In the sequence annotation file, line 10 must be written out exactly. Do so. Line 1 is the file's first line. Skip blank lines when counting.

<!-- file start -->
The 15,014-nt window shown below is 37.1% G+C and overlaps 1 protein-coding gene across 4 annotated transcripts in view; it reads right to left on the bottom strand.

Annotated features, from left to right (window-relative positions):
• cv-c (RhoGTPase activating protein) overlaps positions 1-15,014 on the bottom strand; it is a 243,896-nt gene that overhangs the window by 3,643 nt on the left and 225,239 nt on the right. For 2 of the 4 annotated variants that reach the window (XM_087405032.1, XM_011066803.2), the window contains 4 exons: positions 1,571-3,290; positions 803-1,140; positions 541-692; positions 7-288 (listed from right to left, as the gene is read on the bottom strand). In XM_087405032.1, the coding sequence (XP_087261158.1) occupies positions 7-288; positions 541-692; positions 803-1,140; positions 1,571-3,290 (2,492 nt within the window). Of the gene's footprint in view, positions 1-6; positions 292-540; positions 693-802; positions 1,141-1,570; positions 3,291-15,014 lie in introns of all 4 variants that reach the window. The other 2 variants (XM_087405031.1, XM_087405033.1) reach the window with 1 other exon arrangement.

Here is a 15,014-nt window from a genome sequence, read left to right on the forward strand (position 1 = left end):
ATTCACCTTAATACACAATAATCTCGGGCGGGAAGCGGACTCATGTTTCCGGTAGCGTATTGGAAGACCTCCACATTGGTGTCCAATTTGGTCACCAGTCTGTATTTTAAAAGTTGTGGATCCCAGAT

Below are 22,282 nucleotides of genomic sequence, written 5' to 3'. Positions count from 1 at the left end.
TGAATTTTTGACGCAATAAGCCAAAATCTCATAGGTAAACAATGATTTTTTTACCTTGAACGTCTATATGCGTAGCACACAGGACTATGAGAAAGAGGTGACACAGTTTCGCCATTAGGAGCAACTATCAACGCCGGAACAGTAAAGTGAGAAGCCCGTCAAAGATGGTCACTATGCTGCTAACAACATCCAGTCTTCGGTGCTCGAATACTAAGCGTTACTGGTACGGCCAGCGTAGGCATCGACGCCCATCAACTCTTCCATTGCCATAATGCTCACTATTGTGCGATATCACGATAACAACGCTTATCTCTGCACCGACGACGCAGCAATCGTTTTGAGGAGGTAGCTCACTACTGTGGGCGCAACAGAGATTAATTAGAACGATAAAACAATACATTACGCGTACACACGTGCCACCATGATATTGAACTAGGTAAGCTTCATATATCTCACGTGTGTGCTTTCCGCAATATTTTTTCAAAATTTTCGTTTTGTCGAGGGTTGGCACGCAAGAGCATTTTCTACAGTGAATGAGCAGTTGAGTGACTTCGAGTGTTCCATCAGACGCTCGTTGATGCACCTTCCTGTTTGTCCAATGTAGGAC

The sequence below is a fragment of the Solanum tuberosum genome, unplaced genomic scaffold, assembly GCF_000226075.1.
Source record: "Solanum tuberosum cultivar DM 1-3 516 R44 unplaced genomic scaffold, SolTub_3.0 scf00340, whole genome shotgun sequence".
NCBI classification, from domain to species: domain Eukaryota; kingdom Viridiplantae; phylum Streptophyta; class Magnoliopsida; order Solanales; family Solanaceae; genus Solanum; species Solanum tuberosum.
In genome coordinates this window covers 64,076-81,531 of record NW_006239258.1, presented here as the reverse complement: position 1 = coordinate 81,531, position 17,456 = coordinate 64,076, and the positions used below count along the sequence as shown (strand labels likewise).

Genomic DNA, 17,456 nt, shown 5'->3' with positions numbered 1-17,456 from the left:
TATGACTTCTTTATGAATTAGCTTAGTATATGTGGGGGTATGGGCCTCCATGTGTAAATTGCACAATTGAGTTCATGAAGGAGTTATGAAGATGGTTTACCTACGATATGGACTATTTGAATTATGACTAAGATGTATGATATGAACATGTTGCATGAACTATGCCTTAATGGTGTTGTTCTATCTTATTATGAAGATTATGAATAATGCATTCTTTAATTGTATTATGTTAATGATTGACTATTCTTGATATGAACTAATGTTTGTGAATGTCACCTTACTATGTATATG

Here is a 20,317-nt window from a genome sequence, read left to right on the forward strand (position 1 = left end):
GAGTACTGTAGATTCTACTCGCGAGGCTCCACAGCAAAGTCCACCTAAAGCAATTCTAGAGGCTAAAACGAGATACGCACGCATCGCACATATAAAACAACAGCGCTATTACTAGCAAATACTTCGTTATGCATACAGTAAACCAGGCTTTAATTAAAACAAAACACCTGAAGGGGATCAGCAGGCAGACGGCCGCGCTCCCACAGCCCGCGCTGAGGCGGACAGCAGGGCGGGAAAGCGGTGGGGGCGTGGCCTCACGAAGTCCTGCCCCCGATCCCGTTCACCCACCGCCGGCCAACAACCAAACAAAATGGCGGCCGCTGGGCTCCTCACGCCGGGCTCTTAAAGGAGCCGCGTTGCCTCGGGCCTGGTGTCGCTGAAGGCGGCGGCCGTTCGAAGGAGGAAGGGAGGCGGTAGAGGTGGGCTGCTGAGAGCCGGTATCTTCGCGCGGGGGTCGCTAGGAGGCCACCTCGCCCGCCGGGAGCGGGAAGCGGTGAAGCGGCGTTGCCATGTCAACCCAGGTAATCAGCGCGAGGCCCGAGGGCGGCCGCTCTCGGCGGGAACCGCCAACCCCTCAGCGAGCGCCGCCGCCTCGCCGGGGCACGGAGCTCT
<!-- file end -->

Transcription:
NCBI classification, from domain to species: domain Eukaryota; kingdom Viridiplantae; phylum Streptophyta; class Magnoliopsida; order Solanales; family Solanaceae; genus Solanum; species Solanum tuberosum.